Psalm 2

 
Psalm 2
The Kingdom and Reign of Jehovah’s Son
 
Psalm 2. This second Psalm introduces the second great subject of the Psalms; i.e. the Messiah Himself. We had the remnant introduced in the first Psalm, and now we get the remnant’s hope introduced in the second Psalm. Psalm 2 is of vast importance as we find it quoted abundantly (5X) in the New Testament. This is a Psalm of David, as we will learn in vv.1-2.
 
The Messianic Psalms.

The "Messianic Psalms" are those Psalms that speak of Christ personally, whether in His sufferings or His coming glories. Usually these Psalms are quoted in the New Testament, and applied to Christ. They are: Psalms 2; 8; 16; 18; 22; 31; 40; 41; 45; 68; 69; 91; 97; 102; 104; 110; 117; 118. A subset of the Messianic Psalms that deal with the sufferings of Christ are called "Passion Psalms". They are Psalms 18; 22; 31; 69; 88; 102.

 
PSALM 2
1 “Why are the nations in tumultuous agitation, and why do the peoples meditate a vain thing?
2 The kings of the earth set themselves, and the princes plot together, against Jehovah and against his anointed:” [vv.1-2 quoted in Acts 4:25-26]
3 Let us break their bonds asunder, and cast away their cords from us!
 
vv.1-3 The nations’ vain thoughts against Jehovah. Note that vv.1-2 are quoted in Acts 4:25-26, and their attributed to “the mouth of thy servant David”, showing that this Psalm is a Psalm of David. This is an indication that at least some of the unclaimed Psalms are really also authored by “the sweet psalmist of Israel” (2 Sam. 23:1). The nations are pictured in a state of turmoil, like the raging waves of the sea. The psalmist asks the question, why are the nations in such a state? “Why do the peoples meditate a vain thing?” The word “peoples” in the Hebrew is a general word for the races of men. The nations have organized themselves (into confederacies) and their leaders plot together for a common purpose: to rebel against Jehovah and His purpose, which is to glorify Christ, “his anointed”. The Hebrew word for “anointed” is “mshichu”, which is the same as Messiah, or “Christ” in Greek (John 1:41). They resist the authority of God, and the reign of Christ. In Acts 4, vv.1-2 are quoted in reference to the unholy union of Pilate and Herod, of the Jews and the Romans, against the Lord Jesus.1 Luke shows that the alliance of nations against Christ at His first coming is in accordance with the character of Psalm 2, although it is not the final fulfillment. The final fulfillment is still future!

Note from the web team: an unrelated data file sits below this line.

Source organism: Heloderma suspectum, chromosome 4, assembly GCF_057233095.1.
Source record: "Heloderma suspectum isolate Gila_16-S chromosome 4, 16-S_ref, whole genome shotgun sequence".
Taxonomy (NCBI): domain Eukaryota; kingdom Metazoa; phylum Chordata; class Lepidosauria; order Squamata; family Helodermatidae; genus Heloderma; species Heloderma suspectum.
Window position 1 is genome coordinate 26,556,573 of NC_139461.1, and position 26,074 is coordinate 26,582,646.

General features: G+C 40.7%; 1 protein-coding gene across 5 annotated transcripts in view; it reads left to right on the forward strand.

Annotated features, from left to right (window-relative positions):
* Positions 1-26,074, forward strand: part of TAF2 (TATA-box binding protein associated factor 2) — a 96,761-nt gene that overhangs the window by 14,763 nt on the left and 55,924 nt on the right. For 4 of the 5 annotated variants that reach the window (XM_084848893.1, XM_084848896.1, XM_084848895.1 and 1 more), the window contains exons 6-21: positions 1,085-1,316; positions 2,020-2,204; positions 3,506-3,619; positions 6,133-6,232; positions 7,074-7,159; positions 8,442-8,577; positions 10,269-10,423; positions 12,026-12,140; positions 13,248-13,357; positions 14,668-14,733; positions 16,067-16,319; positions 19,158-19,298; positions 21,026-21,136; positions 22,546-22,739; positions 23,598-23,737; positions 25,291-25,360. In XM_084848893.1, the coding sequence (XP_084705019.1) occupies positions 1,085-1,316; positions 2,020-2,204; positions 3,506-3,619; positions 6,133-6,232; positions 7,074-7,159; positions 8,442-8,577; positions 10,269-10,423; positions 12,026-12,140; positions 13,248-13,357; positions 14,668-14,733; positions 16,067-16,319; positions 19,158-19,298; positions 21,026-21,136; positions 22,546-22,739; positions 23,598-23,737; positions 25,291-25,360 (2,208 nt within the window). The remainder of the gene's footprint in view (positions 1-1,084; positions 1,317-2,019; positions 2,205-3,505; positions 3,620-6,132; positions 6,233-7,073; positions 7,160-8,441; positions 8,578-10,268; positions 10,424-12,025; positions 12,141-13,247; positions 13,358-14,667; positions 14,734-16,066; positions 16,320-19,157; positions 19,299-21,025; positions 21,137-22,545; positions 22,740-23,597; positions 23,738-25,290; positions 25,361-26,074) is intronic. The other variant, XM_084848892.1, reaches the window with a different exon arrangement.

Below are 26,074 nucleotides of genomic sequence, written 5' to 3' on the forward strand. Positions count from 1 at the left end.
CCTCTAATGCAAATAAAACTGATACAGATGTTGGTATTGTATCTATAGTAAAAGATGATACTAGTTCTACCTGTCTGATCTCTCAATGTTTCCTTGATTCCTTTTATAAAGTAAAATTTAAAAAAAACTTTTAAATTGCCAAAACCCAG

4 He that dwelleth in the heavens shall laugh, the Lord shall have them in derision.
5 Then will he speak to them in his anger, and in his fierce displeasure will he terrify them:
6 And I have anointed my king upon Zion, the hill of my holiness.
 
vv.4-6 Jehovah’s Voice to the Nations. But will the efforts of rebellious man, under the control of Satan, come to fruition? No! The power of sovereignty of God rises up like an impenetrable fortress. The laughter of God shows the utter foolishness of puny man’s bold efforts to overthrow His plans; “He that dwelleth in the heavens shall laugh, the Lord shall have them in derision.” After the laughter, Jehovah’s voice of anger is heard, announcing the accomplishment of His purpose in spite of their efforts; “I have anointed my king upon Zion”. This is seen as terrifying the nations.
 
7 “I will declare the decree: Jehovah hath said unto me, Thou art my Son; I this day have begotten thee.” [quoted in Acts 13:33; Heb. 1:5; 5:5]